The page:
"Baseball will beat you in your mouth now and then," Boone said. "We are clearly facing some adversities now and we will accept it and we will be better for that."

The Yankees know Odorizzi well from his time in Tampa Bay: in 2016 he had a no-hitter against them in the seventh inning and lost only 1-2 at a home game of Starlin Castro – the Yankees' only goal.

On Wednesday Odorizzi scored three punches, five punches and an excellent defensive play – he dropped to his knees to get Didi Gregorius on the left side of the hill a fifth inning dribbler and shot him in time for the retreat.

The Yankees had a number of hard-hit balls – Aaron Hicks headed a drive in the middle that could have led from the Yankee Stadium, left Fielder Robbie Grossman made Luke Voits Liner and Miguel Andujar's liner to the center hung out long enough for outfielder Jake Cave to catch it. But none fell until Greg Bird's doubles in the gap in the middle of the eighth round.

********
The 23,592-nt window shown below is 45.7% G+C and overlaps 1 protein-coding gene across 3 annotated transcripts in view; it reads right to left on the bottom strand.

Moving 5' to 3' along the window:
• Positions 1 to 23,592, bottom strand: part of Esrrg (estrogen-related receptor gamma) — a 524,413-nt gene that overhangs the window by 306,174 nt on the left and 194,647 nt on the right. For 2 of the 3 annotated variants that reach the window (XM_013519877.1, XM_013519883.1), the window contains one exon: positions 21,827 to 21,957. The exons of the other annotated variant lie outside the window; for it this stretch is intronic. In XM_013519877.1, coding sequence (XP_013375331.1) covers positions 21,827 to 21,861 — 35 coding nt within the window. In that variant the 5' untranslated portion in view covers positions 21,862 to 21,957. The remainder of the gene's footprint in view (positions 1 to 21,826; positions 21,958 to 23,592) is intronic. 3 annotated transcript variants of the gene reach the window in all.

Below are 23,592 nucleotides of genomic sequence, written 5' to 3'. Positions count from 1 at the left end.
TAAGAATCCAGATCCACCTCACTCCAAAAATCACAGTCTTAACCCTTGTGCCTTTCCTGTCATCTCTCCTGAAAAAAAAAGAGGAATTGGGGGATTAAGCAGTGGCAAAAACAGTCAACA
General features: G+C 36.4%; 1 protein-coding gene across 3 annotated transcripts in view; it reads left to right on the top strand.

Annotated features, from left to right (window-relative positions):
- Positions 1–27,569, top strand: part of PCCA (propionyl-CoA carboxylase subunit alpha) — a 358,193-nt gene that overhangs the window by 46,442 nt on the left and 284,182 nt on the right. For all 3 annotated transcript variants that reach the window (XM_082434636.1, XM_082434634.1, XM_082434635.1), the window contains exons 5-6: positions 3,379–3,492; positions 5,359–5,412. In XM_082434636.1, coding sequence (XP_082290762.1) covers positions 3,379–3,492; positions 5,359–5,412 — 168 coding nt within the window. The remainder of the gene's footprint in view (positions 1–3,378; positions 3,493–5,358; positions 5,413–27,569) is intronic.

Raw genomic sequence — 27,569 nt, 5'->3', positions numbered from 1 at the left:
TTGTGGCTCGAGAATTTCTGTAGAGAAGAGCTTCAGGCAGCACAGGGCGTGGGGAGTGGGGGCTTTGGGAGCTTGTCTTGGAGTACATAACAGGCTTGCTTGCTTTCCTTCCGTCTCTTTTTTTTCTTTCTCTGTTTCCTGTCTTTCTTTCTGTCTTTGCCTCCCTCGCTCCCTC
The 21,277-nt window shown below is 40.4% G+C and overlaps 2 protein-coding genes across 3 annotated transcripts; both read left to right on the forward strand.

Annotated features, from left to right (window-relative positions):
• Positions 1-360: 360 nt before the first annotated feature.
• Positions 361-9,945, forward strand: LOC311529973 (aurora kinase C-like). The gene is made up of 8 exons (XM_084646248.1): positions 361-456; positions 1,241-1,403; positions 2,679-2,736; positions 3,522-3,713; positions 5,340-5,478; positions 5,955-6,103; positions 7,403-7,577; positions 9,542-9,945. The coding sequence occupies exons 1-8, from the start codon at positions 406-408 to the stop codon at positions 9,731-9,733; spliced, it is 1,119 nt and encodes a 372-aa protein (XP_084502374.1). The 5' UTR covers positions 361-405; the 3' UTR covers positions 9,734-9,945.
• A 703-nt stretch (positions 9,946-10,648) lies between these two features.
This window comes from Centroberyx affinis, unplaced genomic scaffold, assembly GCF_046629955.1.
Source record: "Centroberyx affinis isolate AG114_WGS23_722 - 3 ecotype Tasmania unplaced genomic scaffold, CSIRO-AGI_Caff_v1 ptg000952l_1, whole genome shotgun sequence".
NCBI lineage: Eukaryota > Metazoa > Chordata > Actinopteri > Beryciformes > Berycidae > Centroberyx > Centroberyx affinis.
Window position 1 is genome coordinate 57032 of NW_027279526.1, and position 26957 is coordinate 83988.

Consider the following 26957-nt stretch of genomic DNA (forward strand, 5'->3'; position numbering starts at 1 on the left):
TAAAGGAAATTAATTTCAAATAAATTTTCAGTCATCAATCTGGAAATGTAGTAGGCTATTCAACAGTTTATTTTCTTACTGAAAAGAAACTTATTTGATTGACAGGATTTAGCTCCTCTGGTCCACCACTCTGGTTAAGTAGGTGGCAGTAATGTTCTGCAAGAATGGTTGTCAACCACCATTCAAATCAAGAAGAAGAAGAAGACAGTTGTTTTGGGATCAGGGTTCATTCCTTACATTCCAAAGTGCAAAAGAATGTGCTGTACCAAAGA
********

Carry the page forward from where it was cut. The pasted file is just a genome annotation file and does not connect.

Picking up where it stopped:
"I knew he would swing early, so I just wanted to get him to make it in the end," said Odorizzi, who threw Bird a rare two-seam fastball. "He's got enough of it to do it outside – stayed true, did not cut it off, put it in the perfect spot, if I threw him a four-man closer, he'll probably put him on the seats."

The blow brought Voit home, who had gone with one of them. It was the 120th and final throw of Odorizzi who received standing ovations on the way back to the dugout and recognized the crowd with a cap and a wide wave.

Odorizzi's exit was a stark contrast to Severino's departure in the sixth. As Boone climbed the hill to Severino, after the Twins had taken the lead after three close strikes, the pitcher seemed dissatisfied. He had a few words with the manager before making his way back to the dugout.

"I asked him to give me some dough and he said that was it," Severino said.

Severino, who had only thrown 83 places, was asked if he had hoped to influence Boone.